Do you want the government to control the Internet? It’s on the verge.
On December 21st, the Federal Communications Commission, by a partisan vote of 3-2 (three Democrats, two Republicans), passed net neutrality to regulate ISP, Internet service providers.
Internet neutrality, a term that would make George Orwell blush, actually is the foundational principle that initiates control of phone and cable companies, enabling the state to block access to websites or interfere with Internet traffic, according to The Wall Street Journal’s John Fund (“The Net Neutrality Coup,” December 22). Amidst government control of health care and financial regulations and other industries, it is yet another example of the abuse of the free market, where decisions are made not by a government agency but by the players who supply it and demand it.
The proponents’ rationale is to maintain transparency of the Internet. It substitutes government for commercial interests as decision-maker on web conflicts. Proponents argue that the big corporations obstruct or will obstruct the free market.
The D.C. Court of Appeals and much of Congress both oppose net neutrality. The court found against the FCC in April, holding that FCC’s ruling against Comcast was illegal, as the FCC does not have congressional legal authority to tell network operators how to manage their networks. With the net neutrality regulation, the FCC may circumvent its failure in the court.
In the Congress, over 300 senators and representatives wrote a letter to Julius Genachowski, chairman of the FCC, who was a friend of President Obama in law school and has visited with him 11 times in the White House, according to visitor records. President Obama has long been a strong proponent of net neutrality. According to The Wall Street Journal, companies have $2.4 trillion in cash to invest but the FCC has just made telecommunications an unattractive place for investment.
The letter from Congress says, “There is no compelling reason to subject the Internet to more regulation.” “[O]ur foremost communications priority [is] . . . providing the high speed connections needed to realize the promises of telemedicine, distance learning, and other forms of consumer empowerment.”
The letter presses on: “The uncertainty this proposal creates will jeopardize jobs and deter needed investment for years to come. The significant regulatory impact of reclassifying broadband service is not something that should be taken lightly and should not be done without additional direction from Congress. We urge you not to move forward with a proposal that undermines critically important investment in broadband and the jobs that come with it.” The letter was dated May 24, 2010, and Chairman Genachowski had the net-neutrality rules adopted on December 21, 2010.
Net neutrality offers sweeping regulations for non-problems. The President does not have the court and the Congress on his side, but he does have other executive branch agencies like the FCC, whose regulations he may have to substitute for Congress’s laws.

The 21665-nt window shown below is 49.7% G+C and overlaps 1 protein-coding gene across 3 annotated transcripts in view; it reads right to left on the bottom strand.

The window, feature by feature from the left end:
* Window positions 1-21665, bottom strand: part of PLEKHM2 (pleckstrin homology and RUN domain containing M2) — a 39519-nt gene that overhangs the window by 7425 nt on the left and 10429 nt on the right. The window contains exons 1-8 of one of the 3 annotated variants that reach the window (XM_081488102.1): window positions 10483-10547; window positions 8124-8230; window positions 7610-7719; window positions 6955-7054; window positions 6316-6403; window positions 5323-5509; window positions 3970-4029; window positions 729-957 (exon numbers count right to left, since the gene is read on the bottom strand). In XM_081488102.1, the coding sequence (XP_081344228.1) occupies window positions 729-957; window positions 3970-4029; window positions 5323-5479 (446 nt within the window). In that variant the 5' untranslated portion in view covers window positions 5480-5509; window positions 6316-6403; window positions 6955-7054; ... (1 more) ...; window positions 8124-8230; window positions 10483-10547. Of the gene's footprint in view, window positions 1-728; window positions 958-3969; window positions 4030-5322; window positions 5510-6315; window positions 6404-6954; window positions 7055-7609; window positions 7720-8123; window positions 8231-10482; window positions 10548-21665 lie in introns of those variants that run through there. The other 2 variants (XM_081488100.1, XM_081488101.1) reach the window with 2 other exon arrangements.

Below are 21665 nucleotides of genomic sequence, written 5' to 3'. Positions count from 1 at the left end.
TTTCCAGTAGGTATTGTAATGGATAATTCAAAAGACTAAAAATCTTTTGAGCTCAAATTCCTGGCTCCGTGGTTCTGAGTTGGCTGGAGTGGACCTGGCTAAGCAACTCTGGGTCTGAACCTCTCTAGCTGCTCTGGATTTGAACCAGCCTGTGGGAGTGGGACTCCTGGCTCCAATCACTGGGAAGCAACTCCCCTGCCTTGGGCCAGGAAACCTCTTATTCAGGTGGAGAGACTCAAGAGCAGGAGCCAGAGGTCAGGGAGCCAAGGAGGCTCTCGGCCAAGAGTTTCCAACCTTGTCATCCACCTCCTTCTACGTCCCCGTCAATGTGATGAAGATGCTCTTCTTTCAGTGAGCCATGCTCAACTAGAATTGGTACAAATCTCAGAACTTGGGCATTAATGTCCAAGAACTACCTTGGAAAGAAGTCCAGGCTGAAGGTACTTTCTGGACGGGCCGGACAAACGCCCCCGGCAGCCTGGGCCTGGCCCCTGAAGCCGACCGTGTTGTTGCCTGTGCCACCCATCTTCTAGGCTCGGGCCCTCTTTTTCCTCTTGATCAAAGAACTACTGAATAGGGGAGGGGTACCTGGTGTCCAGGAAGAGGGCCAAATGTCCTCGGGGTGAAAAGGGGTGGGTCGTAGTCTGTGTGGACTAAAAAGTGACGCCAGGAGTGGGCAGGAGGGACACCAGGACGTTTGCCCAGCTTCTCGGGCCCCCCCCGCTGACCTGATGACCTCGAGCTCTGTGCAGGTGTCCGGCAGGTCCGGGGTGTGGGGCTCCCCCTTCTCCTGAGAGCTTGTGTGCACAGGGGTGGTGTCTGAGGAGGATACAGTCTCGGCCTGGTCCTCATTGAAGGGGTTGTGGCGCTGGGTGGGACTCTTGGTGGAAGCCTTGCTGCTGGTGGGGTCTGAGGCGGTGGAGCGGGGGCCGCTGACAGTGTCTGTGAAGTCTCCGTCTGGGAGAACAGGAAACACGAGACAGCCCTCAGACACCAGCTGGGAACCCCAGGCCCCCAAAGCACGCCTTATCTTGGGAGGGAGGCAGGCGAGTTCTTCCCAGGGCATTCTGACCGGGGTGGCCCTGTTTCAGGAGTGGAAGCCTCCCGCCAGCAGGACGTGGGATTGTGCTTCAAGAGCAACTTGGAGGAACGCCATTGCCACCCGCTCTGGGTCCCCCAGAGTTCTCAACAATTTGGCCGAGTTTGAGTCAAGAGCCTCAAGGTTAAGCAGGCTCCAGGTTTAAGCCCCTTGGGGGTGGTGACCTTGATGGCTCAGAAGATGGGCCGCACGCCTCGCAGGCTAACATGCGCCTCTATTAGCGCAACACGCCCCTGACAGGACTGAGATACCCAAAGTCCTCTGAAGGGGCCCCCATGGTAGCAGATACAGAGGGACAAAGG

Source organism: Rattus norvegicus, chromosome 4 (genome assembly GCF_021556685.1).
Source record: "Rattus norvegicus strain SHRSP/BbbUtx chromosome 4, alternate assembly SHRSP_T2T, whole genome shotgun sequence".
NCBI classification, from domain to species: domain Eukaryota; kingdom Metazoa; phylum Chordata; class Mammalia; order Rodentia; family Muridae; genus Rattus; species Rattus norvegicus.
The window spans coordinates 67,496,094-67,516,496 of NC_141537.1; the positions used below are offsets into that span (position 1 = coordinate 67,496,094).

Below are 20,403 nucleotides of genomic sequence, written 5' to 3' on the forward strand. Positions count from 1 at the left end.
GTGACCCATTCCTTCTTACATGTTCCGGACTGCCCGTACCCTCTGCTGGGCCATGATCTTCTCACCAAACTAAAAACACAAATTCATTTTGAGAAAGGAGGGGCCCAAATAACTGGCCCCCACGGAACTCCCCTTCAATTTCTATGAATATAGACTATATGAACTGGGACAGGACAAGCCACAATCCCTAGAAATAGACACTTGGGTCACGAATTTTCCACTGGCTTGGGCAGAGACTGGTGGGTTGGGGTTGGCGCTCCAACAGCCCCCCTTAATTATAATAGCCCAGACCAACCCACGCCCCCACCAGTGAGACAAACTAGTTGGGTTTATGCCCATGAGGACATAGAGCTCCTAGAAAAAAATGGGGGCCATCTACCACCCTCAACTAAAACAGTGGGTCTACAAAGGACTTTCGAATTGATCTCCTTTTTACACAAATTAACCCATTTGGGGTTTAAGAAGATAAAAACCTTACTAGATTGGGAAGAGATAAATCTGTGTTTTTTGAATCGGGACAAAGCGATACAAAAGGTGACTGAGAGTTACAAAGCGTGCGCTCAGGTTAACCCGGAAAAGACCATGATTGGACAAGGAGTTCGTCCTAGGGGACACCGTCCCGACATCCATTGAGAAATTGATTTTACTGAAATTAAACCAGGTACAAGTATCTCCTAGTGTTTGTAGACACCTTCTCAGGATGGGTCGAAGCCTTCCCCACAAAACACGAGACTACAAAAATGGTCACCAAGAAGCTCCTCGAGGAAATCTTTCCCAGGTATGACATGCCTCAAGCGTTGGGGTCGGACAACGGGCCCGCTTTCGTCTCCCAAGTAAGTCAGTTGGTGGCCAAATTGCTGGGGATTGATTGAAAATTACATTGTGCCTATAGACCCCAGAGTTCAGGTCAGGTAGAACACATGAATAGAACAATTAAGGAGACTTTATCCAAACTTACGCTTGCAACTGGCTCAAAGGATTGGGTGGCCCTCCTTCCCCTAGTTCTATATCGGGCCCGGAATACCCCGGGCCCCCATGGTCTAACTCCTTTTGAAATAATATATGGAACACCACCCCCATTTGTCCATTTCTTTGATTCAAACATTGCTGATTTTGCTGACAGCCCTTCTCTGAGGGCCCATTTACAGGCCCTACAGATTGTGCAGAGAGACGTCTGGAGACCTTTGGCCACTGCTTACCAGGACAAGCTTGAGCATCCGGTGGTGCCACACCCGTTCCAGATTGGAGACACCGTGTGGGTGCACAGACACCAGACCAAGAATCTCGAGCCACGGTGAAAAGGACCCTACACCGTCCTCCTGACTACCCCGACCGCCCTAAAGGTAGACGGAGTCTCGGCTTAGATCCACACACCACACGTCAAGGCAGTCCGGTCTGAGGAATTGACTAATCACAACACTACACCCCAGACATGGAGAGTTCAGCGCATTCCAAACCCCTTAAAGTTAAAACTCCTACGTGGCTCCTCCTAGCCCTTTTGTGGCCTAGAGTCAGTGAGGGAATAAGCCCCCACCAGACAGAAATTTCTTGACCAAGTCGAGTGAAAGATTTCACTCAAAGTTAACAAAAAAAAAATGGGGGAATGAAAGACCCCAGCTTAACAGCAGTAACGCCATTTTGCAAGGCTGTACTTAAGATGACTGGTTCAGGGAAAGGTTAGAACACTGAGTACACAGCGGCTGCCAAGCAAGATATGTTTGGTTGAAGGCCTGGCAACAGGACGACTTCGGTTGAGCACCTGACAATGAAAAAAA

Proponents have taken a poll and learned that the public loves the Internet, so they have a plan: The government—the FCC—should stay out of the picture. On the other hand, because the people love the Internet, the government must maintain control to ensure that the Internet will continue to be free. And the government must indicate that for the Internet to remain free, the government must remain in the picture. Thus stands the FCC, safeguarding the Internet free market for the people.
John Fund traces net neutrality back to Robert McChesney, professor of communications at the University of Illinois in 2002, when he founded the liberal lobby “Free Press.” The short-run purpose of Free Press was “not to completely eliminate” the cable and phone companies. But ultimately, the purpose was “to get rid of the media capitalists” and “divest them from control of phone and cable companies” as “part of a revolutionary program to overthrow the capitalist system itself,” as McChesney told SocialistProject in 2009. In an interview with John Fund, McChesney said he was hesitant to say “I am not a Marxist.”
The influence of the proponents has spread. Free Press’s former media relations person is now the secretary to Chairman Genachowski. The FCC’s diversity officer co-authored a Free Press report calling for the end of political talk-radio, recalling to mind the Fairness Doctrine, which the FCC terminated in 1987 because it was “unconstitutional.” FCC Commissioner Robert M. McDowell, who voted against adopting net neutrality, in 2008 foresaw that the “potential reimposition of the Fairness Doctrine can affect web policy [which it has] resulting in government’s dictating content; and whoever is in charge of government will control content.”
Net neutrality proponents give the impression that their movement has solid popular support, which it does not. But it has the support of foundations formerly supportive of the McCain-Feingold Act. After that bill passed, the foundations turned their attention from campaign reform to media reform. Six among them now support Free Press and net neutrality: George Soros’s Open Society, the Joyce Foundation, the Pew Charitable Trusts, Bill Moyers’s Schumann Center for Media and Democracy, the Ford Foundation, and the Arthur D. and Catherine T. MacArthur Foundation.
Net neutrality would allow the FCC to determine if the decisions of Verizon, Comcast, AT&T and others are “unreasonable” though industrial competition is robust, barriers to entry are low, and there is no market failure.
By Natalie Sirkin